Learning to translate and digest the meanings of different facial expressions can help determine other people’s needs and foster true communication.
This works both ways. Individuals with Autism has trouble interpreting facials expressions and social cues and they often don’t express their own facial expressions and appropriate social cues.
Most professionals in an Autism related field understand that many individuals on the spectrum have a flat affect. My biggest challenge is educating the public, employers and employees that a person’s expressions does not mean the individual does not have feelings. I have taken many students to interviews where I had a sensitivity meeting with the employer prior and the employer still interviewed the individual and stated, “Next time show me a genuine SMILE.”. Educating employers is an ongoing challenge for an Employment Specialist. I have parents say to me. “Lacy likes ice cream …get her a job in an ice cream shop.” I then have to try to get Lacy a job in an ice cream shop where she has to demonstrate good customer service by greeting and smiling to the customer. This has nothing to do with her liking ice cream.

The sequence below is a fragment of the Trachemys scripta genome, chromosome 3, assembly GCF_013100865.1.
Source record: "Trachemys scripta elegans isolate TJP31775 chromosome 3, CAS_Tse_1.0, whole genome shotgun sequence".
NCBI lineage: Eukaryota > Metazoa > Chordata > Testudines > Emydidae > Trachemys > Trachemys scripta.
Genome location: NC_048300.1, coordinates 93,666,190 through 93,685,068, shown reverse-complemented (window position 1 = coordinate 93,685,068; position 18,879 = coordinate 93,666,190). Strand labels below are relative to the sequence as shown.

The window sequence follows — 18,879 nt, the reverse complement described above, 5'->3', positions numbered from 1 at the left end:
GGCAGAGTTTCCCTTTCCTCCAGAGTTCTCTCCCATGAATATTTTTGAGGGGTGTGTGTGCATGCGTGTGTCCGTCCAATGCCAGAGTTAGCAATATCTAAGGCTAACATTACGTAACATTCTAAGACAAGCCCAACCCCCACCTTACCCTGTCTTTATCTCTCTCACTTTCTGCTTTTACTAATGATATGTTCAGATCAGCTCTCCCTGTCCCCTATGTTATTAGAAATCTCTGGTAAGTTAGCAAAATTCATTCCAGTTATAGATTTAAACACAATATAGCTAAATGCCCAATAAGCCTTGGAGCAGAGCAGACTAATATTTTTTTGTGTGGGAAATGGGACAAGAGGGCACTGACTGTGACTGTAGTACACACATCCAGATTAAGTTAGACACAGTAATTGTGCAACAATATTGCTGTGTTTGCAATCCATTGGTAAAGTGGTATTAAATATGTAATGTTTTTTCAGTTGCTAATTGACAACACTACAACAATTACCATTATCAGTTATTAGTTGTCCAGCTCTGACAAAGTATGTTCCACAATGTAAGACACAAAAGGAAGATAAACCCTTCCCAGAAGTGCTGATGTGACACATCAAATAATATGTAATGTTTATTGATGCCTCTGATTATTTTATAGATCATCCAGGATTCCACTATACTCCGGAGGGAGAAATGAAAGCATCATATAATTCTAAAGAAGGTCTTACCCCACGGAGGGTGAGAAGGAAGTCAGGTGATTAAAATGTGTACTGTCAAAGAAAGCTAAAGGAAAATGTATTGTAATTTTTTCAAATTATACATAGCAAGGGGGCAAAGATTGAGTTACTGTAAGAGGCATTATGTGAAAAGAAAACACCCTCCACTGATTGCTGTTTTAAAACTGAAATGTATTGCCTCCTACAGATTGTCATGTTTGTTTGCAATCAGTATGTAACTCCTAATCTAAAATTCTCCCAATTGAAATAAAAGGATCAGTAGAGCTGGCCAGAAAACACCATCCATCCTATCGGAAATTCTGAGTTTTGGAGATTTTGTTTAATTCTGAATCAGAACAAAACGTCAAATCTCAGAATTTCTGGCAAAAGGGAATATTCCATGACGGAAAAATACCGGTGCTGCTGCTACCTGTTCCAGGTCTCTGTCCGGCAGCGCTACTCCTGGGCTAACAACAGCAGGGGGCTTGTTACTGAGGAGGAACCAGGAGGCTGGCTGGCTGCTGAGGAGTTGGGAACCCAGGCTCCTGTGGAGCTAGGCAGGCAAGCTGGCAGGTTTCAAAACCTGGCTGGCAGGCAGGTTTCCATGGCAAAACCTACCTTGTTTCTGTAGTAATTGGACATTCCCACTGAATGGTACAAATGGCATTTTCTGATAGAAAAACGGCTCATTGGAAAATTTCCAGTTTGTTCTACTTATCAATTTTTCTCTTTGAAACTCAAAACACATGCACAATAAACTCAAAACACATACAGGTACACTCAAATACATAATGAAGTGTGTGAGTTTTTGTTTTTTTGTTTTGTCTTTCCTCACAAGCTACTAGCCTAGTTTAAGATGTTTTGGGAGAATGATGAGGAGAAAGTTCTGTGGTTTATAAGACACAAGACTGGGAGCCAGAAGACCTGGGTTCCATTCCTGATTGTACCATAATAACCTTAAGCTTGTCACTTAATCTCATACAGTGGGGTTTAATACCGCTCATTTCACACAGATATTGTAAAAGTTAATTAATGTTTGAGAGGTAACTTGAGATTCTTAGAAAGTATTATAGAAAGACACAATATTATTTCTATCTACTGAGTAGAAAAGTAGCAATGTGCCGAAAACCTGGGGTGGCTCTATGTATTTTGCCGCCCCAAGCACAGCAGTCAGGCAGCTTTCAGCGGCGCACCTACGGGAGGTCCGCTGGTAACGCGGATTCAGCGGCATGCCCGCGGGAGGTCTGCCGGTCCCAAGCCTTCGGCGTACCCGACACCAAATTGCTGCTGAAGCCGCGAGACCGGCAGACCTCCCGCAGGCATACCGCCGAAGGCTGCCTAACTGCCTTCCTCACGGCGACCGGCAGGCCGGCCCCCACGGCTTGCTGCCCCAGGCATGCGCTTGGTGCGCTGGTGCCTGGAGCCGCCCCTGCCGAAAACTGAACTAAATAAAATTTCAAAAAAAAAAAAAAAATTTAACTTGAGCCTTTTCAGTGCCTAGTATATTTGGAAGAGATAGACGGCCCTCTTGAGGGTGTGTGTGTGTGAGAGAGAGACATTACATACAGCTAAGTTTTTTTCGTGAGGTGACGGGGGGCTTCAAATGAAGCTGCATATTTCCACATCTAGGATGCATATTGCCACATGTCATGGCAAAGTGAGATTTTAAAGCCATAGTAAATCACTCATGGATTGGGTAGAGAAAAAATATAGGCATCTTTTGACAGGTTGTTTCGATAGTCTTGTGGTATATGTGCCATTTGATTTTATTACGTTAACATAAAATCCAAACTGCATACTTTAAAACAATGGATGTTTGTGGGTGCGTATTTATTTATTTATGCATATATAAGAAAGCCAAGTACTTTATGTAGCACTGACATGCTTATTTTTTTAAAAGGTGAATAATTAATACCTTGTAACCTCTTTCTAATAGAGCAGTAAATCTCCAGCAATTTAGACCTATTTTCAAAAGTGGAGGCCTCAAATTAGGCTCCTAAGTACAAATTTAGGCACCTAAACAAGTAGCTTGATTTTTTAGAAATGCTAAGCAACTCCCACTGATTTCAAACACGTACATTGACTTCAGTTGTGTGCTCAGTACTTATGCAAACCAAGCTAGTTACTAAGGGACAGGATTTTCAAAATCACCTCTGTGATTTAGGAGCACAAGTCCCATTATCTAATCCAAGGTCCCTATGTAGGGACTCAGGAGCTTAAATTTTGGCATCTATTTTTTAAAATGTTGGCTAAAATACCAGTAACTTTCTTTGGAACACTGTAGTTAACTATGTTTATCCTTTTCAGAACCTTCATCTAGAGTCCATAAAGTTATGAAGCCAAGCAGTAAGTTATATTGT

Do we put Lacy in the back room organizing the gallons of ice cream and have her do custodial work or after 23 years attempt to teach her and parents how important it is to learn to smile naturally? I can always tell when parents catch their child’s Autism early and have provided training to their child at a very young age. Smiles are more natural and social cues are taught early. It is a huge bonus for me and them if a child starts learning early. I have been removed from many cases due to my honesty and tact. I am always professional but very realistic. I will never say the Lacy’s in this world cannot ever provide customer service but it does take a great deal of training both at home and with an employment specialist.